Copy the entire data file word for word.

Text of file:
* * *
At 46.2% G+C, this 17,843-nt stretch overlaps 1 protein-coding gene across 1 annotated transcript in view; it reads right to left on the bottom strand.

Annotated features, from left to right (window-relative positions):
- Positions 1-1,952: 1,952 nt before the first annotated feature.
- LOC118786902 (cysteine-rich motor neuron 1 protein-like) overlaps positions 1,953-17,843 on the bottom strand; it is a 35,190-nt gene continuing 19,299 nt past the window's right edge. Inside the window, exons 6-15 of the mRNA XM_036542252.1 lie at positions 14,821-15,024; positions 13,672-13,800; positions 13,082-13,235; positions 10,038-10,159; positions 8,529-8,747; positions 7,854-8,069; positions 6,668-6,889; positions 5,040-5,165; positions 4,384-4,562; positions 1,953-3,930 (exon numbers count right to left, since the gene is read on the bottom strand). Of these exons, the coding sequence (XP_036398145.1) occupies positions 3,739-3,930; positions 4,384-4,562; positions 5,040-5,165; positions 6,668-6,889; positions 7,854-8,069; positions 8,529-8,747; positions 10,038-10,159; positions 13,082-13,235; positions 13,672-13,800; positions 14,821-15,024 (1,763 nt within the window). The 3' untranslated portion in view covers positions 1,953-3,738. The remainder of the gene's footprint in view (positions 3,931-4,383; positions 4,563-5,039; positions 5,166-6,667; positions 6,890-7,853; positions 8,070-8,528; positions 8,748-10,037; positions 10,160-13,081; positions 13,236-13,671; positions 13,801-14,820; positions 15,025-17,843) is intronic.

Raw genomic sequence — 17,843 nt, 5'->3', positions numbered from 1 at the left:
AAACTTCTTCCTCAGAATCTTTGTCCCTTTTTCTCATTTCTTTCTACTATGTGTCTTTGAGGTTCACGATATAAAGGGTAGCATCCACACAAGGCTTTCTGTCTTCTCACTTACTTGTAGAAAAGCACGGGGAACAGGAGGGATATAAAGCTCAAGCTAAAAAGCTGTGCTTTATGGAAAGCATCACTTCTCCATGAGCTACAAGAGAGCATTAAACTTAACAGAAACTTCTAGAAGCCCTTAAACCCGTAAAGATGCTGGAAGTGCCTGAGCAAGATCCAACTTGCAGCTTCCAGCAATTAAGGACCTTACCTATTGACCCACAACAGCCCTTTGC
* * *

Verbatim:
At 46.2% G+C, this 17,843-nt stretch overlaps 1 protein-coding gene across 1 annotated transcript in view; it reads right to left on the bottom strand.

Annotated features, from left to right (window-relative positions):
- Positions 1-1,952: 1,952 nt before the first annotated feature.
- LOC118786902 (cysteine-rich motor neuron 1 protein-like) overlaps positions 1,953-17,843 on the bottom strand; it is a 35,190-nt gene continuing 19,299 nt past the window's right edge. Inside the window, exons 6-15 of the mRNA XM_036542252.1 lie at positions 14,821-15,024; positions 13,672-13,800; positions 13,082-13,235; positions 10,038-10,159; positions 8,529-8,747; positions 7,854-8,069; positions 6,668-6,889; positions 5,040-5,165; positions 4,384-4,562; positions 1,953-3,930 (exon numbers count right to left, since the gene is read on the bottom strand). Of these exons, the coding sequence (XP_036398145.1) occupies positions 3,739-3,930; positions 4,384-4,562; positions 5,040-5,165; positions 6,668-6,889; positions 7,854-8,069; positions 8,529-8,747; positions 10,038-10,159; positions 13,082-13,235; positions 13,672-13,800; positions 14,821-15,024 (1,763 nt within the window). The 3' untranslated portion in view covers positions 1,953-3,738. The remainder of the gene's footprint in view (positions 3,931-4,383; positions 4,563-5,039; positions 5,166-6,667; positions 6,890-7,853; positions 8,070-8,528; positions 8,748-10,037; positions 10,160-13,081; positions 13,236-13,671; positions 13,801-14,820; positions 15,025-17,843) is intronic.

Raw genomic sequence — 17,843 nt, 5'->3', positions numbered from 1 at the left:
AAACTTCTTCCTCAGAATCTTTGTCCCTTTTTCTCATTTCTTTCTACTATGTGTCTTTGAGGTTCACGATATAAAGGGTAGCATCCACACAAGGCTTTCTGTCTTCTCACTTACTTGTAGAAAAGCACGGGGAACAGGAGGGATATAAAGCTCAAGCTAAAAAGCTGTGCTTTATGGAAAGCATCACTTCTCCATGAGCTACAAGAGAGCATTAAACTTAACAGAAACTTCTAGAAGCCCTTAAACCCGTAAAGATGCTGGAAGTGCCTGAGCAAGATCCAACTTGCAGCTTCCAGCAATTAAGGACCTTACCTATTGACCCACAACAGCCCTTTGC